David Remnick

American journalist, writer and editor (born 1958)

David J. Remnick (born October 29, 1958) is an American journalist, writer, and editor of The New Yorker since 1998. He received the Pulitzer Prize for General Nonfiction in 1994 for his book Lenin's Tomb: The Last Days of the Soviet Empire (1993). Resurrection and King of the World: Muhammad Ali and the Rise of an American Hero (1998) and The Bridge: The Life and Rise of Barack Obama (2010) are among his other books. Before joining The New Yorker, Remnick the Moscow correspondent for The Washington Post.

David Remnick in 2008


  • This week, the former President, hoping to shift the imagery away from his imminent fingerprinting-and-mugshot session in Georgia, has declared it beneath his dignity to engage in a debate with his rivals in the race for the Republican nomination. Instead, he will subject himself to the feathery inquisition of Tucker Carlson on social media.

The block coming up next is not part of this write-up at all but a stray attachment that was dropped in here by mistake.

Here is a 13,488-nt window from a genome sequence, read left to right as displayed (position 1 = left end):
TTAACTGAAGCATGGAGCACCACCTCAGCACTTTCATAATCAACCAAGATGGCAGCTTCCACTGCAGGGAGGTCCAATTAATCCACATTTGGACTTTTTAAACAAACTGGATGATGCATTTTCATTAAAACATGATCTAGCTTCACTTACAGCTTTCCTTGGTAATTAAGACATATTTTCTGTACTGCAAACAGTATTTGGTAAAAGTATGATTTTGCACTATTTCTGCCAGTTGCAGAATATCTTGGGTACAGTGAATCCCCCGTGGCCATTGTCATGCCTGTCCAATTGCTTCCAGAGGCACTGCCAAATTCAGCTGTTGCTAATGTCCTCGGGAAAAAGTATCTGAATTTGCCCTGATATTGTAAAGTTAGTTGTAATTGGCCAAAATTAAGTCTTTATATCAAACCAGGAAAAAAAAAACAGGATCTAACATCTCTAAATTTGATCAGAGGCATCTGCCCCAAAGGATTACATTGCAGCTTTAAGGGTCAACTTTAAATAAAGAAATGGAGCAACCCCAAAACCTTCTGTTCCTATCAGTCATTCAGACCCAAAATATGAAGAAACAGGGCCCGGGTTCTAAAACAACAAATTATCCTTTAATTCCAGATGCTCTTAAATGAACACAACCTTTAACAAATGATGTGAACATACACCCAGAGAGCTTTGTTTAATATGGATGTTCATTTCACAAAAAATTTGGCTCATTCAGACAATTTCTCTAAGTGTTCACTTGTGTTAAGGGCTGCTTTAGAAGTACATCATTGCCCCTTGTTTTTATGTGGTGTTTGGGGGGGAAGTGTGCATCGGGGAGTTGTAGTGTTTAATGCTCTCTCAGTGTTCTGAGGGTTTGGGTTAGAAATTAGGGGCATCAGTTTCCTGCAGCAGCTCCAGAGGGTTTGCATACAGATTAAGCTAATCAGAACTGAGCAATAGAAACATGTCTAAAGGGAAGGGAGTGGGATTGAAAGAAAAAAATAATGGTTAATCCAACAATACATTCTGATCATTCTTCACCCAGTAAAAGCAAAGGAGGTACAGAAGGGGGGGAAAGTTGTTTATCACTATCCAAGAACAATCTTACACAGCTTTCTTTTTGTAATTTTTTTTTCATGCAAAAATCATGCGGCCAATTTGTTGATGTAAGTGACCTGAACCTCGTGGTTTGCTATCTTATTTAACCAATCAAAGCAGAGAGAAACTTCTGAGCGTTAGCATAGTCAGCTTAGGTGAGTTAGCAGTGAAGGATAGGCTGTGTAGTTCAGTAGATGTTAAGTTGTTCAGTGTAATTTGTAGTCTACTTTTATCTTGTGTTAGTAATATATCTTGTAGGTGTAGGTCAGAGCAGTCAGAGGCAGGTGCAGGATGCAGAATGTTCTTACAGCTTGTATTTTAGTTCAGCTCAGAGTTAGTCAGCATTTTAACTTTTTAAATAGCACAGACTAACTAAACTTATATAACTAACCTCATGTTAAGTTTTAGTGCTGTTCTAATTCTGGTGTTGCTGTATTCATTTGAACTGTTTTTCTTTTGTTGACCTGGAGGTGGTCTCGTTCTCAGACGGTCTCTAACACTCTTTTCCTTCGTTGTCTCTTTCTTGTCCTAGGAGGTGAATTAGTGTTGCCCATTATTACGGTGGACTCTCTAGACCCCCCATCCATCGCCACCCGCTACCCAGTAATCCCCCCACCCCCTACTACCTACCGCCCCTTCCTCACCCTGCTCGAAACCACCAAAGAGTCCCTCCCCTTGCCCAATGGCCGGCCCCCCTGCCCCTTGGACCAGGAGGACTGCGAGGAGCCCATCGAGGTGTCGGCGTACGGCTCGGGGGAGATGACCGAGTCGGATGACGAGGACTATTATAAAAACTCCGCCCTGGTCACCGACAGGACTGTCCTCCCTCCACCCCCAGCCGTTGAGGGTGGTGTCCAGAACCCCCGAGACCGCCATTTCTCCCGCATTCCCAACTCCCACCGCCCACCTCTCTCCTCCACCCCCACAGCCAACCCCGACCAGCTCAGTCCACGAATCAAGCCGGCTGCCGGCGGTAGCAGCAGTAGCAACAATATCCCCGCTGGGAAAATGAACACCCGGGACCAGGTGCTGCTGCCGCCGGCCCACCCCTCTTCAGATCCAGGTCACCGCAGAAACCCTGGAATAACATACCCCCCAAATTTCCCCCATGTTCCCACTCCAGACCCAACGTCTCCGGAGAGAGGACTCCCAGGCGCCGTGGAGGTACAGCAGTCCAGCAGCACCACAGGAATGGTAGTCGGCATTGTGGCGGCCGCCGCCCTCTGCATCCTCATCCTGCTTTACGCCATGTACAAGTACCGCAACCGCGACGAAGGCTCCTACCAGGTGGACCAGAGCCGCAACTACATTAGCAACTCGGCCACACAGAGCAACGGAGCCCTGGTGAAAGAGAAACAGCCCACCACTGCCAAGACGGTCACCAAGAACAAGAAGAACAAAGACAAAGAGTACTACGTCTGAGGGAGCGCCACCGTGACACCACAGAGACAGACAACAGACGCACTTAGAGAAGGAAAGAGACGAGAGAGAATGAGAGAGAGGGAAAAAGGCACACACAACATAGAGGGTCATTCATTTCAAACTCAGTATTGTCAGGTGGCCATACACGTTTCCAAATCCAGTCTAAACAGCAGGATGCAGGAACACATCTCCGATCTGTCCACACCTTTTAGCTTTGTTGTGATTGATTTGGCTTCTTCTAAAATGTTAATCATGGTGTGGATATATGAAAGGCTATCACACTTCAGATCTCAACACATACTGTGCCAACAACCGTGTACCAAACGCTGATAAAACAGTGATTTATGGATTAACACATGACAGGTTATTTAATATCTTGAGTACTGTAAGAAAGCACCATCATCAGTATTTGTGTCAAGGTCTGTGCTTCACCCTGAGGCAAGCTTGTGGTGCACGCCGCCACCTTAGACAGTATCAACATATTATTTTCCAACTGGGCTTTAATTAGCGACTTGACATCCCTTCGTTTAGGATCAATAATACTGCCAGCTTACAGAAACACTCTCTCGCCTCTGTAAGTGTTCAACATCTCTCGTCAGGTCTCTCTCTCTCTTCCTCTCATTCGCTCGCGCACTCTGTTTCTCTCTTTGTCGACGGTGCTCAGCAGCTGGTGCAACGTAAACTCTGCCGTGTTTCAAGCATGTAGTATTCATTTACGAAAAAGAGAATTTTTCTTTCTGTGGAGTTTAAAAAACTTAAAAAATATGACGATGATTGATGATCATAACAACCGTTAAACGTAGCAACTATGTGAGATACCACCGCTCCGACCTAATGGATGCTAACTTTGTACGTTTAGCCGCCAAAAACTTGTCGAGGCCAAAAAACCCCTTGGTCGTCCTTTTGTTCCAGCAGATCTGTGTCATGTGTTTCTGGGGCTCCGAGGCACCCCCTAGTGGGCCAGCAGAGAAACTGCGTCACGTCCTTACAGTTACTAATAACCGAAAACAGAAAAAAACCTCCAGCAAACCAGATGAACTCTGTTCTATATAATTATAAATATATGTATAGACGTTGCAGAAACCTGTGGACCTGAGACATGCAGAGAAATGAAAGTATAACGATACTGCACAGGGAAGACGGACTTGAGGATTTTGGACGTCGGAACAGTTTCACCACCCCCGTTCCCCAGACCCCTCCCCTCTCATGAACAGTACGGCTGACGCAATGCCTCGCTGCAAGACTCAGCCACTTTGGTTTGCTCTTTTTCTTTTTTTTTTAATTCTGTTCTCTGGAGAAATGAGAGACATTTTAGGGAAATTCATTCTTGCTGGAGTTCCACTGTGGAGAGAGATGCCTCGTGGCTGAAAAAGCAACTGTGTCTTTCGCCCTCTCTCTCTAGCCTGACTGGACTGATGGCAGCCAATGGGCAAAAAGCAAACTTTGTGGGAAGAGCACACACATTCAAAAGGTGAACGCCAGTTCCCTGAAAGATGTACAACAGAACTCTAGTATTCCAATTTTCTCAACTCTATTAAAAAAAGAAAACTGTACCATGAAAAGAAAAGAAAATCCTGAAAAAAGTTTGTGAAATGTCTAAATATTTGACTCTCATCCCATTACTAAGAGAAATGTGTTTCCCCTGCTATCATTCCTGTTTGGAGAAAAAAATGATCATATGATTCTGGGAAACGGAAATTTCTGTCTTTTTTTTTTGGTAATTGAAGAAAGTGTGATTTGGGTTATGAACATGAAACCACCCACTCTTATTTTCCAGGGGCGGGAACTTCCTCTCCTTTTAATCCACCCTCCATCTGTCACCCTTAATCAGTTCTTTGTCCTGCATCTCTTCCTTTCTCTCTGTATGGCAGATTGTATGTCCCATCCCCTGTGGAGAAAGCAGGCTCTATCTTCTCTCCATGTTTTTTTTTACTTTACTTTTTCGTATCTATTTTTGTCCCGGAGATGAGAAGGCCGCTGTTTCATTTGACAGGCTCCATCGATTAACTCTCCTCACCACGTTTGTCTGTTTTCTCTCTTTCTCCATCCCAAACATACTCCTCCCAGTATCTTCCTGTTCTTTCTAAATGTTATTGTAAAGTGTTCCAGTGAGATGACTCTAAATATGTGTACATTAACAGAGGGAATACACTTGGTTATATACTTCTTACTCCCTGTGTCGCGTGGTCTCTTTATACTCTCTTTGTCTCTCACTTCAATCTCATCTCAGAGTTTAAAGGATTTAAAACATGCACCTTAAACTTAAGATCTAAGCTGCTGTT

Yet Trump, the unwise wise guy, will eventually face less kindly examiners. Although he has long enjoyed the sleazy glamour and cynical counsel supplied by mob-adjacent figures like Roy Cohn, his mentor in matters of conscience and the law, Trump has no code and shows no loyalty. Despite his mobster cosplay, in short, he lacks even a gangster’s sense of dignity. Carmine (the Snake) Persico, for all his many sins, would have found Trump unworthy of the |Cosa Nostra. Before the mafia's disintegration, a boss was obliged to help a fallen or legally entangled soldier. And yet Trump won’t even pay the legal bills of [Rudy] Giuliani, his loyal sidekick. The most lasting image of Giuliani will not be of a valiant public servant inspiring a grieving city but of a cynical mook lying about stolen votes on Trump's behalf while rivulets of hair dye course down his cheek.
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